Tuesday, September 28, 2010

Are you storing “strong” passwords real strong?

Confused with the above line? Well, have seen many applications which ask users to enter strong password which includes special character and numeric or combination etc. But while storing the password most of the time we convert the password text to hash which is known to be a secure way to store. This approach may be secure in last centuries not any more.  Check out http://en.wikipedia.org/wiki/Rainbow_table the mapping function from hash strings to any possible combinations of keyboard characters (alphanumeric, punctuations, etc.) have rendered this password storage / validation method insecure

Check this post http://www.codinghorror.com/blog/2007/09/rainbow-hash-cracking.html it says “The multi-platform password cracker Ophcrack is incredibly fast. How fast? It can crack the password "Fgpyyih804423" in 160 seconds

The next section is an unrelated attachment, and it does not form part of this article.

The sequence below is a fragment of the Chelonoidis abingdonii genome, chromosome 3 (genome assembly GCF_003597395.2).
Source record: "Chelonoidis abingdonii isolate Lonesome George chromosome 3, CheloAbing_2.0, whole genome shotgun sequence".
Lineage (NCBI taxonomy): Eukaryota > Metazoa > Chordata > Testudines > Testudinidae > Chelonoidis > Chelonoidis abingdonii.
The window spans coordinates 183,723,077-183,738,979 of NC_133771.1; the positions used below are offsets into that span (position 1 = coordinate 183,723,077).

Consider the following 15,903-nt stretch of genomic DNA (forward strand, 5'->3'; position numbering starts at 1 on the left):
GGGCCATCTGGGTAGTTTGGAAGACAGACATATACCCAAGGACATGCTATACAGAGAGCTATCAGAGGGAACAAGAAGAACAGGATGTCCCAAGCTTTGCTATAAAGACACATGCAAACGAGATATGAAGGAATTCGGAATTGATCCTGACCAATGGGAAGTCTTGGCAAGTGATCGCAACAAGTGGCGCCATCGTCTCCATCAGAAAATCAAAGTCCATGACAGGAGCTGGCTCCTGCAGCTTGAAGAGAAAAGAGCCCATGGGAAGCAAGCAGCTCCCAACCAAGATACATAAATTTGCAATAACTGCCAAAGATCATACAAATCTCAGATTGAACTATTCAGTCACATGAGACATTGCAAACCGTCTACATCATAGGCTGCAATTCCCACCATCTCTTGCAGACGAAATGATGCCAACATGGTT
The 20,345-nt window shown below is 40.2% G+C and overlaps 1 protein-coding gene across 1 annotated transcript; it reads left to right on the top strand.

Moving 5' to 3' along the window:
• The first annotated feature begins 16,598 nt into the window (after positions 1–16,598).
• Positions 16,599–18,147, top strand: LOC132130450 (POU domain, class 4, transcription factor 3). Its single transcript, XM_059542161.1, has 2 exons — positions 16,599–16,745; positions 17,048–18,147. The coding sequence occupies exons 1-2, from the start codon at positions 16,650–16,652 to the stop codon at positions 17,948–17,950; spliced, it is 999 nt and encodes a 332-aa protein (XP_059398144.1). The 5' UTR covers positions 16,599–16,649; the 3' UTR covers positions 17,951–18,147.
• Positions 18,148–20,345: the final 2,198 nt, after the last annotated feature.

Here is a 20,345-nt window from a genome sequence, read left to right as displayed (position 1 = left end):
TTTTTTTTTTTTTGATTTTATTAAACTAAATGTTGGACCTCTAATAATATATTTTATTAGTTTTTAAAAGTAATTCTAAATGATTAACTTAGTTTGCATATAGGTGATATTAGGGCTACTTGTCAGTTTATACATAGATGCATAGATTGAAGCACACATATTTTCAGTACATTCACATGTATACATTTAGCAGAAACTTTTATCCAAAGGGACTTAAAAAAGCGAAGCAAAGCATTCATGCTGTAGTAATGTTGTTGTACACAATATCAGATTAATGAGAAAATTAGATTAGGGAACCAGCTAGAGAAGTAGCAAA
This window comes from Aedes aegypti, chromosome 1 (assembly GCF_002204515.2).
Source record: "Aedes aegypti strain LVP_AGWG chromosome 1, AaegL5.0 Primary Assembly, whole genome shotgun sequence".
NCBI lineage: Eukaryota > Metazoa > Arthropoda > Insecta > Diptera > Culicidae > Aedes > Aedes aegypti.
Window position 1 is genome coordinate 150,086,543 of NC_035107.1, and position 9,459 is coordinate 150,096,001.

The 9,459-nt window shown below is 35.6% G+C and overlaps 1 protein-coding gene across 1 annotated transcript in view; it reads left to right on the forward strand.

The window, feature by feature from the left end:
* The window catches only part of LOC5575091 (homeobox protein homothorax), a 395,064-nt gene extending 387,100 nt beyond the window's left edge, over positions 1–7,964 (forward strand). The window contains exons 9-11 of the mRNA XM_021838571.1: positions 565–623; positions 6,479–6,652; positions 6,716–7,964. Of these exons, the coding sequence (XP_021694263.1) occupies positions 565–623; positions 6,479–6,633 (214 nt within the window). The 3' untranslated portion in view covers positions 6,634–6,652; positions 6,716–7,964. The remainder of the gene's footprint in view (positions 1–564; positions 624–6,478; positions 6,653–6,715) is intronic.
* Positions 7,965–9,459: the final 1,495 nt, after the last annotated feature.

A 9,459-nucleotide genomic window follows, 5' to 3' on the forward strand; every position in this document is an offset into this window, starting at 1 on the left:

How do we strengthen storing password?

Simply provide a random salt while hashing password. Also iterate through many loops which requires extra computing burden to match the password. Normally keep the iteration count to 1000.

Here is how we can achieve that in C#  

using (Rfc2898DeriveBytes derivedBytes = new Rfc2898DeriveBytes(input, salt, hashIterations))
                byte[] hash = derivedBytes.GetBytes(desiredHashBitSize / 8);
                return hash;

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